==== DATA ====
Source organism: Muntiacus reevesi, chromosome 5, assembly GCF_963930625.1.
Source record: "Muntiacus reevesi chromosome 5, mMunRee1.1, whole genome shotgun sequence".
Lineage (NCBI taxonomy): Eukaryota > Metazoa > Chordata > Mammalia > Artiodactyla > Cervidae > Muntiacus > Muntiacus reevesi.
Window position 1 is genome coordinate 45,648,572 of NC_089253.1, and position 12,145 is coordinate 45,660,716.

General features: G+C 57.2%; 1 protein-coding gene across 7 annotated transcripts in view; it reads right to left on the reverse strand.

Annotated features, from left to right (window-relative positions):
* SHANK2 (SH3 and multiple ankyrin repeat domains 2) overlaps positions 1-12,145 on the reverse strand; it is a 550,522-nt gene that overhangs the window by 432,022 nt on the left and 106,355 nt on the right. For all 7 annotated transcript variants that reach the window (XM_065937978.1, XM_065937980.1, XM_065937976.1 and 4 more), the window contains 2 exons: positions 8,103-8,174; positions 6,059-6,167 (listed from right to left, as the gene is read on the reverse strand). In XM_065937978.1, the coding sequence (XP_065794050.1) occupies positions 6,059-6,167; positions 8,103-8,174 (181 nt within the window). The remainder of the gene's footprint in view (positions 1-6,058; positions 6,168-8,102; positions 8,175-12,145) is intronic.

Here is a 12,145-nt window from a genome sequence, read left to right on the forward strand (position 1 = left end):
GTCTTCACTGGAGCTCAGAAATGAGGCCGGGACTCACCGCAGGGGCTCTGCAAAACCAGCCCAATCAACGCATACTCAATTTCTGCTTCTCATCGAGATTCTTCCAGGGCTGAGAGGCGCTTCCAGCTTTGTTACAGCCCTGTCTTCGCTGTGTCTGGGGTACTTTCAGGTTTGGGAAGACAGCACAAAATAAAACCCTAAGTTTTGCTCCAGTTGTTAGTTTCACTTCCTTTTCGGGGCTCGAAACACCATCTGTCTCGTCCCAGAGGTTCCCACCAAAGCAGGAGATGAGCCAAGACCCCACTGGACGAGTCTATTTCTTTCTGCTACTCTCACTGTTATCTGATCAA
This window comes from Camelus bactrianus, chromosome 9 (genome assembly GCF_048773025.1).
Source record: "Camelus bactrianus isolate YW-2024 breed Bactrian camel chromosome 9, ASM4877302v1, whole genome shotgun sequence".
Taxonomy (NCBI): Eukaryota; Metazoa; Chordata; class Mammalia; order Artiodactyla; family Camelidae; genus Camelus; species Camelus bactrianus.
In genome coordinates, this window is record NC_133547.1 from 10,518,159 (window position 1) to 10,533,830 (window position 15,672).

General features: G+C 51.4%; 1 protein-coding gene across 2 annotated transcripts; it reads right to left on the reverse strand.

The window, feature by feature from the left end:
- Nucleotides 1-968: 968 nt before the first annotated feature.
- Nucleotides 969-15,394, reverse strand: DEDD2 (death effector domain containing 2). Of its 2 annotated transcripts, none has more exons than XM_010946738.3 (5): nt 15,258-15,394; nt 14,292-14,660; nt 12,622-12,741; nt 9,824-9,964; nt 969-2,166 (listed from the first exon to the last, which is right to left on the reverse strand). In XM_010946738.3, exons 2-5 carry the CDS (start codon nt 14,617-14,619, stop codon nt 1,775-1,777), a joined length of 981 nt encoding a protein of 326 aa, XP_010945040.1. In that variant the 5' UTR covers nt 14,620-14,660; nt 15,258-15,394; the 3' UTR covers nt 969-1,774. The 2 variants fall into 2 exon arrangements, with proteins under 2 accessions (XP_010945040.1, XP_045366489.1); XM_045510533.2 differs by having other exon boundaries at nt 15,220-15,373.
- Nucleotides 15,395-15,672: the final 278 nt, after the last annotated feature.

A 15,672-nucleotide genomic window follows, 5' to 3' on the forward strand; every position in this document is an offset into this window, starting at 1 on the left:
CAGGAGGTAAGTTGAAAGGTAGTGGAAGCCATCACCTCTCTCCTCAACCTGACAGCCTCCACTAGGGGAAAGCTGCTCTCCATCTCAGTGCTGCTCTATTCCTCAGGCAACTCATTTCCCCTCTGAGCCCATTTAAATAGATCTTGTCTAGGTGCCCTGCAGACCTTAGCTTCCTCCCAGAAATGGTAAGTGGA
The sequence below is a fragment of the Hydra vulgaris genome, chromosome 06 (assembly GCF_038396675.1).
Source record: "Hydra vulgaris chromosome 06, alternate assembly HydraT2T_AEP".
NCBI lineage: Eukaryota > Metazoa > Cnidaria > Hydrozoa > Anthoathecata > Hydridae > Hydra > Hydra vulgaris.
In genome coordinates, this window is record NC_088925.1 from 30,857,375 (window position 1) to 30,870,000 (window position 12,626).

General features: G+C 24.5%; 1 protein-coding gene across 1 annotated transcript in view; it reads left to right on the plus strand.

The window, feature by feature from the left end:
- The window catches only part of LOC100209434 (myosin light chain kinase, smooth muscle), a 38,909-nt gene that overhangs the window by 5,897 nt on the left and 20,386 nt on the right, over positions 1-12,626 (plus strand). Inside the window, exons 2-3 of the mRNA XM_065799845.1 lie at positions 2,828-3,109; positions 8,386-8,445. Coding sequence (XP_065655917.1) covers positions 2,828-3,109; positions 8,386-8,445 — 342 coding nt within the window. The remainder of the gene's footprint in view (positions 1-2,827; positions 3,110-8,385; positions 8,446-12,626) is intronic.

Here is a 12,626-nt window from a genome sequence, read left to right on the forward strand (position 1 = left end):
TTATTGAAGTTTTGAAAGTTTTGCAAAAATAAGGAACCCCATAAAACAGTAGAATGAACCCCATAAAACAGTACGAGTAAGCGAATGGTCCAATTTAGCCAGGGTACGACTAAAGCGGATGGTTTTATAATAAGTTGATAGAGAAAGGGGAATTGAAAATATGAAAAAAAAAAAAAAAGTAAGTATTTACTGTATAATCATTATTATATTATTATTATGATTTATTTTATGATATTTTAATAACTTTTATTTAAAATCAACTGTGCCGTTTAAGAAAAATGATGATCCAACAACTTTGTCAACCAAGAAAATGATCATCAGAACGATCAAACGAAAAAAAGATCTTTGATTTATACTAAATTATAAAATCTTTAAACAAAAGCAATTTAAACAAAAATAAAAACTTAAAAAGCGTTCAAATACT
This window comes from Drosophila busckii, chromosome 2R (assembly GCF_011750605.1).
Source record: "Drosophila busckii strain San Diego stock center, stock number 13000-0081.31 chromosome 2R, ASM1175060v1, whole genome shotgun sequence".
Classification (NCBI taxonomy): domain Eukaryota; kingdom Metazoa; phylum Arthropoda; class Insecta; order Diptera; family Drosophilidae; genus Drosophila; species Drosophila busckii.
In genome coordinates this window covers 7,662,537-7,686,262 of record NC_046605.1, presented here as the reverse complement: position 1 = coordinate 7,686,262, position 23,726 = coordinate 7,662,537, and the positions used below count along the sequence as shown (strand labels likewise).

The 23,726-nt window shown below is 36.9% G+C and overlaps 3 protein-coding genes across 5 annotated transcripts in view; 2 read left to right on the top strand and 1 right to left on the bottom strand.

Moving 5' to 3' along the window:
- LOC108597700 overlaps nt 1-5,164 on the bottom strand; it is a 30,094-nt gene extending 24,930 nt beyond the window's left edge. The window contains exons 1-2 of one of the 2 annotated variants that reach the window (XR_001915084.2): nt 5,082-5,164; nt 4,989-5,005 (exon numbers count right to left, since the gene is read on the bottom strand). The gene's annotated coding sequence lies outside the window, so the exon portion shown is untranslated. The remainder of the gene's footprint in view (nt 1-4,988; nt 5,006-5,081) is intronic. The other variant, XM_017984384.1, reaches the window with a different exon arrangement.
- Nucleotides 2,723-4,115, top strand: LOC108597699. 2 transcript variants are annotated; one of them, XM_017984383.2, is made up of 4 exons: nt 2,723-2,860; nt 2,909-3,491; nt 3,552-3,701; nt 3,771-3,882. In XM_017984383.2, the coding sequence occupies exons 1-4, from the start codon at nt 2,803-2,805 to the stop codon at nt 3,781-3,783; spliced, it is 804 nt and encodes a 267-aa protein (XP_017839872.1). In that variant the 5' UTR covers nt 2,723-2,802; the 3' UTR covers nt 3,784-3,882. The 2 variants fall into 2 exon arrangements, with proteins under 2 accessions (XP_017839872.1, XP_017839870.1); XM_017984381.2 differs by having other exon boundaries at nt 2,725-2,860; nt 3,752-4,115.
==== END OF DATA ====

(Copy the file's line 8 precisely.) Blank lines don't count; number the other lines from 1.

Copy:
Here is a 12,145-nt window from a genome sequence, read left to right on the forward strand (position 1 = left end):